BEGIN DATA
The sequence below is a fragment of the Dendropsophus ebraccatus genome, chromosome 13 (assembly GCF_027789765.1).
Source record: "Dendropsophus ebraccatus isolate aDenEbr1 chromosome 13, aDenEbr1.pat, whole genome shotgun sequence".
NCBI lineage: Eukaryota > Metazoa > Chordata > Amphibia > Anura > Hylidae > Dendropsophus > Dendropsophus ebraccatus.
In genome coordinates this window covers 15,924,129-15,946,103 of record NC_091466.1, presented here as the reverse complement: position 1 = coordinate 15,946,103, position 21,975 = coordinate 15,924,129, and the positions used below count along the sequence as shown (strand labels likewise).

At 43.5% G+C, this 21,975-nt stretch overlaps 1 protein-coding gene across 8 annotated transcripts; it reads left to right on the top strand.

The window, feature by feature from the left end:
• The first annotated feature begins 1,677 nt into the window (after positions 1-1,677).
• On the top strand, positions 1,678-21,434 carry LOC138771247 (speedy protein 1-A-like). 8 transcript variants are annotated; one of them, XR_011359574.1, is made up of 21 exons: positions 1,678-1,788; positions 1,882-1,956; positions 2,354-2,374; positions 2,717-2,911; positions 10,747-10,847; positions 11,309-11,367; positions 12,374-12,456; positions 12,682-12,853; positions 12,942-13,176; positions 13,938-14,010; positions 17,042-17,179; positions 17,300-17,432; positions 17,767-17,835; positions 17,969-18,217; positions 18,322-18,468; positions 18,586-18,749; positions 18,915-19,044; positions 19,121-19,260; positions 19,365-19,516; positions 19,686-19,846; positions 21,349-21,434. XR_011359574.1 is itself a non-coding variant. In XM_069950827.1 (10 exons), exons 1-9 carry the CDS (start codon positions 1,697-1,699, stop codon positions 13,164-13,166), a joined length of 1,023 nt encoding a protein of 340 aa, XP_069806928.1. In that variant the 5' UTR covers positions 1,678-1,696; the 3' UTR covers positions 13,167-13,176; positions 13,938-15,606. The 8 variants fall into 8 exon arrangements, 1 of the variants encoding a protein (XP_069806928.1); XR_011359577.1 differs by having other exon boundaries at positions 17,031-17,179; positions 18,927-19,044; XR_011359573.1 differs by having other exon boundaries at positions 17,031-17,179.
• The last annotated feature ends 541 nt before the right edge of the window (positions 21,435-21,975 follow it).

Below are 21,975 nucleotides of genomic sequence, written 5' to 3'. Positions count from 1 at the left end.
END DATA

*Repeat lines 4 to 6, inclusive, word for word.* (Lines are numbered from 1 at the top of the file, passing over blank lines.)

In genome coordinates this window covers 15,924,129-15,946,103 of record NC_091466.1, presented here as the reverse complement: position 1 = coordinate 15,946,103, position 21,975 = coordinate 15,924,129, and the positions used below count along the sequence as shown (strand labels likewise).

At 43.5% G+C, this 21,975-nt stretch overlaps 1 protein-coding gene across 8 annotated transcripts; it reads left to right on the top strand.

The window, feature by feature from the left end: